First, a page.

Gulf of Mexico Science Coordination

NGOM | USGS Gulf of Mexico Science Coordination | Partners | U.S. Fish and Wildlife Service (FWS) | Proposal: Predicting the Resilience of the Chandeleur Island Chain as a Function of Restoration Options
USGS Gulf of Mexico Science Coordination
U.S. Fish and Wildlife Service (FWS)
Title Page | Executive Summary | Introduction | Research Questions | Methodology | Task1: Shoreline and Topographic Change | Task2: Bathymetric Survey/Sand Resources | Task3: Geological Framework and Sediment Resources | Task4: Data Integration and Modeling

USGS Proposal: Predicting the Resilience of the Chandeleur Island Chain as a Function of Restoration Options

Methodology

The general methodology used to develop this understanding of the future response of the Chandeleur Islands to both natural and anthropogenic actions will follow four lines of inquiry:

  1. Shoreline and topographic change: Data on the long-term historical trend of shoreline and topographic change through out the Chandeleur Island chain and an assessment of storm (Hurricanes Katrina and Rita) impacts to the islands within the chain will allow us to reasonably project the future trends of the islands in the absence of extreme storms such as Katrina and Rita, and also estimate (from modeling results) probable island response (with error bars) as a function of various restoration options.

  2. Bathymetric surveys: These survey data will allow us to define not only bathymetric change (long term and as a result of Hurricanes Katrina and Rita) but also surficial sediment distribution and erosional patterns; and make an assessment of sediment resources for the area. Along with the subbottom information (see below) this information will allow an estimation of sediment transport and quantities of sand available for restoration options.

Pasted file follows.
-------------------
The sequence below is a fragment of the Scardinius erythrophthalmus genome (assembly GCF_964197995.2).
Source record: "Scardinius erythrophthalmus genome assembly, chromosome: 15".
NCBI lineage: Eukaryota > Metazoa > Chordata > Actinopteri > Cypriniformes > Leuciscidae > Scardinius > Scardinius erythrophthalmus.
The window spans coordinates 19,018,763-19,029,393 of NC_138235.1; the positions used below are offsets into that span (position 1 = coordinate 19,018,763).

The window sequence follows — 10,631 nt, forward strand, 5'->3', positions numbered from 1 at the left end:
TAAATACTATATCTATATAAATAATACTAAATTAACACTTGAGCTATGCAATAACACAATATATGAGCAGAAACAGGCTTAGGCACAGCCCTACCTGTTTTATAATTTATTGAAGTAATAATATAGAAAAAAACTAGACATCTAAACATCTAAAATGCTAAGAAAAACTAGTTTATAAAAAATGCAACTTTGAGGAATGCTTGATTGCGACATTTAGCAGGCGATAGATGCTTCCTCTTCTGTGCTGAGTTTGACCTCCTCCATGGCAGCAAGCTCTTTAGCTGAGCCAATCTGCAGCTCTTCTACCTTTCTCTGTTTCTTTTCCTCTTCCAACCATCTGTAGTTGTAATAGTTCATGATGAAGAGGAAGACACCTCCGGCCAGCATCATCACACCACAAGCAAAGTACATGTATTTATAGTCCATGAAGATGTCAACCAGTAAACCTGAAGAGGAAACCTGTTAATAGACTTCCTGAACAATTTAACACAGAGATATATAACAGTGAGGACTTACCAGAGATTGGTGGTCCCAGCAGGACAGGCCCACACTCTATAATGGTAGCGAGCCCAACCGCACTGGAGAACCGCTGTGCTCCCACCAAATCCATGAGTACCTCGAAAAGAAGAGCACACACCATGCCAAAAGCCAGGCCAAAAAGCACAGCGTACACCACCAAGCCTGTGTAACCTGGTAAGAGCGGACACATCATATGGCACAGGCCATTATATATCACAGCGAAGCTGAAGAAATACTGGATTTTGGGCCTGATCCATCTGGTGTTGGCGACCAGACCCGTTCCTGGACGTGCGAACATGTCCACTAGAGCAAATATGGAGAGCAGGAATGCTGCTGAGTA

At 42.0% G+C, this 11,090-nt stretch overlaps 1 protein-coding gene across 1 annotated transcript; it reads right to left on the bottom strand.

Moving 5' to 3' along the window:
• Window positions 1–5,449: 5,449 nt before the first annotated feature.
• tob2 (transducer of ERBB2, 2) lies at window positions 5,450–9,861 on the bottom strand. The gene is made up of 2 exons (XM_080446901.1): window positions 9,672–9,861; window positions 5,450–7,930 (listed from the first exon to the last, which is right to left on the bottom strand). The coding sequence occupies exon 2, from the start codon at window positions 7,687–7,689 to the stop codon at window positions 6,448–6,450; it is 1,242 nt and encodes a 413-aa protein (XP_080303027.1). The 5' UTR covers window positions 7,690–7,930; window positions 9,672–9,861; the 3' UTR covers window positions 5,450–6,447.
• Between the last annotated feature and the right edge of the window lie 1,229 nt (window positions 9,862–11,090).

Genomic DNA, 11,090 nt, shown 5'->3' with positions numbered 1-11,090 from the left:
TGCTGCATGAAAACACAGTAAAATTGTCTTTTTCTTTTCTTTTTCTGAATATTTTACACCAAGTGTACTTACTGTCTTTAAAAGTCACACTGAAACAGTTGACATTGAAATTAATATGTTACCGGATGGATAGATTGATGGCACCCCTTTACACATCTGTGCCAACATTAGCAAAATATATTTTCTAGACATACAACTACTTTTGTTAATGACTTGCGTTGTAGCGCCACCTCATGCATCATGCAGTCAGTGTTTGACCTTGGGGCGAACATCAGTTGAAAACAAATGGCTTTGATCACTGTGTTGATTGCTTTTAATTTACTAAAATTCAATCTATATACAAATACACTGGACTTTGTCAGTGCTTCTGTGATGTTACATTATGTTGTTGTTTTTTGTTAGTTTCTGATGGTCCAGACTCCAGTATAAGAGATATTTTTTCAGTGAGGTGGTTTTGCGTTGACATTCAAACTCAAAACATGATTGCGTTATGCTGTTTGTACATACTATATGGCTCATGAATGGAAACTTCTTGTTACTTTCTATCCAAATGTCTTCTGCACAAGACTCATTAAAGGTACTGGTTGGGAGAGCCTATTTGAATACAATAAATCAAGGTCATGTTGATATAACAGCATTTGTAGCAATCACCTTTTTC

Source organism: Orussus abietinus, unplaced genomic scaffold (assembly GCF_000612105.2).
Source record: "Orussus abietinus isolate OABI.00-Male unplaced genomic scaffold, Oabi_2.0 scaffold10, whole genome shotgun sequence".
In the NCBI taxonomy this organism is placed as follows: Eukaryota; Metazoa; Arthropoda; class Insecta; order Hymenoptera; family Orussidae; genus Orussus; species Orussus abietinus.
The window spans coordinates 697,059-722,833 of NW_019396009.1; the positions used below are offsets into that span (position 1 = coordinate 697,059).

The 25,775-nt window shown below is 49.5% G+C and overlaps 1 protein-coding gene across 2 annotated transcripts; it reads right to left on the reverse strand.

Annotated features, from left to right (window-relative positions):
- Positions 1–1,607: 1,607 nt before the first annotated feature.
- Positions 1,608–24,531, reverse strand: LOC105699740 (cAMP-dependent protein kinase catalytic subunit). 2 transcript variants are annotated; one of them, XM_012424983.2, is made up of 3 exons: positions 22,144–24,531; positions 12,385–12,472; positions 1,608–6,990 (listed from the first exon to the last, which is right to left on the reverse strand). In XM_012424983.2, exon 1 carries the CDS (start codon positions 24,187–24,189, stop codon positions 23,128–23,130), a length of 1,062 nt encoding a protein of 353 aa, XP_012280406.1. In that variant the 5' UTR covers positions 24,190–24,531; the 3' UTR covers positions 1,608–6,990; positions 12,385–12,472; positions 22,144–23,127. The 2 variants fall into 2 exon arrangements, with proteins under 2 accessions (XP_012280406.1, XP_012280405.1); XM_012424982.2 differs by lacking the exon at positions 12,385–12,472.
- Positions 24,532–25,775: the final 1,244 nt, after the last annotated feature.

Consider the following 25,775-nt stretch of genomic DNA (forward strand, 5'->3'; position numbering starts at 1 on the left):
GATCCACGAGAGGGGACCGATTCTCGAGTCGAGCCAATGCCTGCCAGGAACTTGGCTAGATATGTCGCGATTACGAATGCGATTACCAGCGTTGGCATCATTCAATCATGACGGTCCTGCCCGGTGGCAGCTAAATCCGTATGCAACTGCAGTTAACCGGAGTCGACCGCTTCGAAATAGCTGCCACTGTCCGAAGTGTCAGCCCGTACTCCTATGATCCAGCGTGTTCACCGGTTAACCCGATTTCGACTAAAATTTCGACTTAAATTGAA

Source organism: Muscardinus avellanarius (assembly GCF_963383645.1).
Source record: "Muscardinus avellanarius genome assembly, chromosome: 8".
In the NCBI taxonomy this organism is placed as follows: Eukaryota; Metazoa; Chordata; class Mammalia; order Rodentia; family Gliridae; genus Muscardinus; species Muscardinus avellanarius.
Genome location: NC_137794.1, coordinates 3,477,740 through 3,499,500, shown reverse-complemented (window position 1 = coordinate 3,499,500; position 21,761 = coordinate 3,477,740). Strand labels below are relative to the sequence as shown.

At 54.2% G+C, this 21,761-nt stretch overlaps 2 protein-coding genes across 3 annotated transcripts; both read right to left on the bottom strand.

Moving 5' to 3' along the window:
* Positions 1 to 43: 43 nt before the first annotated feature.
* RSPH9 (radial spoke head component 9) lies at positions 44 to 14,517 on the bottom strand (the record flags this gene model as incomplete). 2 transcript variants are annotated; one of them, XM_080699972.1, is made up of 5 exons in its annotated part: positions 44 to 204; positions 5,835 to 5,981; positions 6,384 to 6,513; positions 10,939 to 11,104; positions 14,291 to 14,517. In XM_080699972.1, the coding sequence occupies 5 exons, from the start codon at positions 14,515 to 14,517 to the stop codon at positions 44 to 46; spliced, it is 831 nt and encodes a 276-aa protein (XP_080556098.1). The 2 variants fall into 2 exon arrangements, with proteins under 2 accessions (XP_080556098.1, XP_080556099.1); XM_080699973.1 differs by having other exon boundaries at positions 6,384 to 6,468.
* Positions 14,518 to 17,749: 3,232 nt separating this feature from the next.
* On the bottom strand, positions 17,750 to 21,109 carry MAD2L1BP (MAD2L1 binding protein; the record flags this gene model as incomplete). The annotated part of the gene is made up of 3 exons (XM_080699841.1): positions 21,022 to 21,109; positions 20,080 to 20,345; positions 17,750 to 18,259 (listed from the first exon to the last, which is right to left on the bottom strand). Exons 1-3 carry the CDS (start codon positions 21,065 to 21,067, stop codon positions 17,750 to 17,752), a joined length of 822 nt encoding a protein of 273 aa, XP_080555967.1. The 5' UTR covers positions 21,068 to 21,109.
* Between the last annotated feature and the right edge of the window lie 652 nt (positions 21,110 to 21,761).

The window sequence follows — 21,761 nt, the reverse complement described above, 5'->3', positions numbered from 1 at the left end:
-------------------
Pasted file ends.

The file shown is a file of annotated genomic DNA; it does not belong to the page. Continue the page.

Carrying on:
3. Geologic framework and sediment resources: Geological subbottom information from high resolution subbottom seismic profiling and vibracores will allow us to define the geologic framework and determine its role in the area’s evolution. This task will integrate USGS existing geophysical data into a seamless data set using the CHIRP and coring information. This data integration (bathymetry and subbottom information from CHIRP and coring) will provide the framework to assess sediment resources (quality and quantity) for restoration planning.

  4. Data integration and modeling: The strategies employed in this crucial effort will account for change in a dynamic system. A general integration of all these types of data (shoreline, topographic (LIDAR, see above), bathymetric and ecological) both long and short-term will provide the initial data for the modeling needed to project island response to future events.

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